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National Research Council Rejects EPA Risk Assessment Methodology
July 20, 2006
Trevor Butterworth
Risks from dioxin overstated: EPA not justified in relying solely on linear risk assessment for suspected carcinogens. Decision undercuts many environmental health scares

In a devastating blow to many advocacy groups, the National Research Council has called into question the Environmental Protection Agency’s (EPA) method of assessing cancer risks from chemicals. The criticism, which was unanimous, came in the NRC’s review of the EPA’s latest risk assessment of dioxin. As Michael Fumento reports on TCS Daily, the EPA assumed that because extremely high doses of dioxin in animals caused cancer, there was a linear risk for humans: very low exposure levels would still present a risk. The NRC concluded that the “EPA’s decision to rely solely on a default linear model lacked adequate scientific support.”

As STATS guide to evaluating health risks explains:

“[I]n order for a chemical to produce an effect, toxic or otherwise, it needs to interact with receptors or enzymes in a cell molecule. If the amount of the chemical is insufficient to bind itself to most or all of the receptors in a cell there is no effect. As a consequence, most regulatory bodies that assess the risk from chemicals work on the principle that there is a threshold below which there will be no effect. This is known as the “no observed adverse effect level” (NOAEL). Regulatory bodies then create exposure guidelines that add a margin of safety 100 to 1000 times lower than the NOAEL.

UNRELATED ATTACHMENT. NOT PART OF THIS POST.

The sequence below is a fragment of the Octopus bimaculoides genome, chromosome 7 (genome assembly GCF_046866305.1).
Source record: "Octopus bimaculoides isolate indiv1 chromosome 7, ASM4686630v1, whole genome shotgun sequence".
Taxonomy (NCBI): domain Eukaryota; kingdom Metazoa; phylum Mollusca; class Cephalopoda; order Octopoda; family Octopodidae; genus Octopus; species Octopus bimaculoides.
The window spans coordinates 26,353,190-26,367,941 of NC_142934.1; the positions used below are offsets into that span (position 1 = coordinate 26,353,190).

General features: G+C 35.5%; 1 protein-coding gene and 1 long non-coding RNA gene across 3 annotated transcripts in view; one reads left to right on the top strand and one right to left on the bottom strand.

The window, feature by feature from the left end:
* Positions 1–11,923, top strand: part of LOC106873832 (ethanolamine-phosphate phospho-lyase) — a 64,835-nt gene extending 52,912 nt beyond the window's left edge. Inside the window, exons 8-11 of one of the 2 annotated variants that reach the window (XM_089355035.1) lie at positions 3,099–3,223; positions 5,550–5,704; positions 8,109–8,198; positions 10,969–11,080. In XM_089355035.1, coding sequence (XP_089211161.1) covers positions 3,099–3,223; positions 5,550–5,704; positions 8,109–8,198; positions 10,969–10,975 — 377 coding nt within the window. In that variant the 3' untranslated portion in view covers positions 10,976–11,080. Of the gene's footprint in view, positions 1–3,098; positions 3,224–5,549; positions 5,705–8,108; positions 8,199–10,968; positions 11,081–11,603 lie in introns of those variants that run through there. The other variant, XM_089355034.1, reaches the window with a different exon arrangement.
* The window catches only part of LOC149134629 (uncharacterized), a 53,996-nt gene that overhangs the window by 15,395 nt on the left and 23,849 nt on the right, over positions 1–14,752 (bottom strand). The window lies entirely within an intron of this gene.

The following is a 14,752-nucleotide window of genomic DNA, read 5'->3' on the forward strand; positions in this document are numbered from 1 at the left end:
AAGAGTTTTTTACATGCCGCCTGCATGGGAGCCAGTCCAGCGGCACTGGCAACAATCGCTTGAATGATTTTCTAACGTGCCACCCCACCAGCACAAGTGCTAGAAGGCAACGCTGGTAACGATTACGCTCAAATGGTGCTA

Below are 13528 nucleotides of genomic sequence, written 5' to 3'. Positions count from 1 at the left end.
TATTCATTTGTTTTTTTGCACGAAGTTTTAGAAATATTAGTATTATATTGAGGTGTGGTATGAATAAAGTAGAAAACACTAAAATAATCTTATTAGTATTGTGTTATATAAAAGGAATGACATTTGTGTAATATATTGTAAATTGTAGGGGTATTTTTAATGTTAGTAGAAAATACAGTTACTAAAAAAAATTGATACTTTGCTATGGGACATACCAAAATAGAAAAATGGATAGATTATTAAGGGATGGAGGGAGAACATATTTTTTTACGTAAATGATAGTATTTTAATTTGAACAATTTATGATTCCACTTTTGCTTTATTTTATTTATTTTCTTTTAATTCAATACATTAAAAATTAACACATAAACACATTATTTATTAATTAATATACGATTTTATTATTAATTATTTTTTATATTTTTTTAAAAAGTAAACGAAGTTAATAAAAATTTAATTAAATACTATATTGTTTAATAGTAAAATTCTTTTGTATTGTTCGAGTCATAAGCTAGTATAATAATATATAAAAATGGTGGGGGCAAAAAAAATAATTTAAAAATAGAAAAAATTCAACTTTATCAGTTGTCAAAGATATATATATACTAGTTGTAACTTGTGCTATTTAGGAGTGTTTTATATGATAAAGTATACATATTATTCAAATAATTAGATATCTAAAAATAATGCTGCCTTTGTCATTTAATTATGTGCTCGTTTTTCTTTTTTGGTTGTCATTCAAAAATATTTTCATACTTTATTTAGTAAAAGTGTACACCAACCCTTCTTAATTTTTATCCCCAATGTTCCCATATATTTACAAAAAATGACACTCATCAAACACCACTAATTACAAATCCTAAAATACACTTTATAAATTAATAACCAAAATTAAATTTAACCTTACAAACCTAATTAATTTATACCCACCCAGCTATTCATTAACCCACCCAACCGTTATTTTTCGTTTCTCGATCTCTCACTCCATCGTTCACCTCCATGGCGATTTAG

The upshot is that it is simply wrong to assume that the risk from a “toxic” chemical is always linear — meaning that it decreases as exposure to the chemical decreases, but never disappears.

There is an important caveat to note here, namely that in the case of chemicals considered to be carcinogenic, some scientists believe there is no threshold below which they are safe: the process of molecular interaction is genotoxic, meaning that the chemical damages the DNA of the cell no matter how low the exposure. The risk, in other words, is linear. The Environmental Protection A gency issues exposure guidelines based on this theory.

This is a hyper-cautious approach to risk and it is controversial for the following reasons: not all carcinogens are genotoxic; there is experimental data which suggests that there are thresholds for genotoxic carcinogens; and more generally, there are barriers that reduce absorption into the body and mechanisms which repair cellular damage.” (read more.)

The NRC concluded that new data on dioxin showed that it was not genotoxic, therefore the EPA needed to conduct a non-linear risk assessment.

“So where does this leave us regarding both dioxin and other potentially carcinogenic substances?” asks Fumento. “Given the poor evidence for low-dose carcinogenesis of dioxin in humans and that according to the EPA dioxin emissions in the environment have been reduced by 92% since 1987 it would seem time to call off the dioxin dogs. That includes both new government regulations and the environmental groups demanding them.”

What this means for the media
Given that many environmental health scares (such as PCBs in salmon) are driven by linear risk assessments, it is important for reporters to determine whether the bulk of the evidence points to the chemical being genotoxic (thus warranting the linear risk assessment) or non-genotoxic.

Because its default position has been that all carcinogenic risks are linear, the EPA is often at odds with other international regulatory bodies (and indeed, the Food and Drug Administration here in the U.S.) in its risk assessments. The media should be wary of falling for advocacy campaigns that make the same assumptions.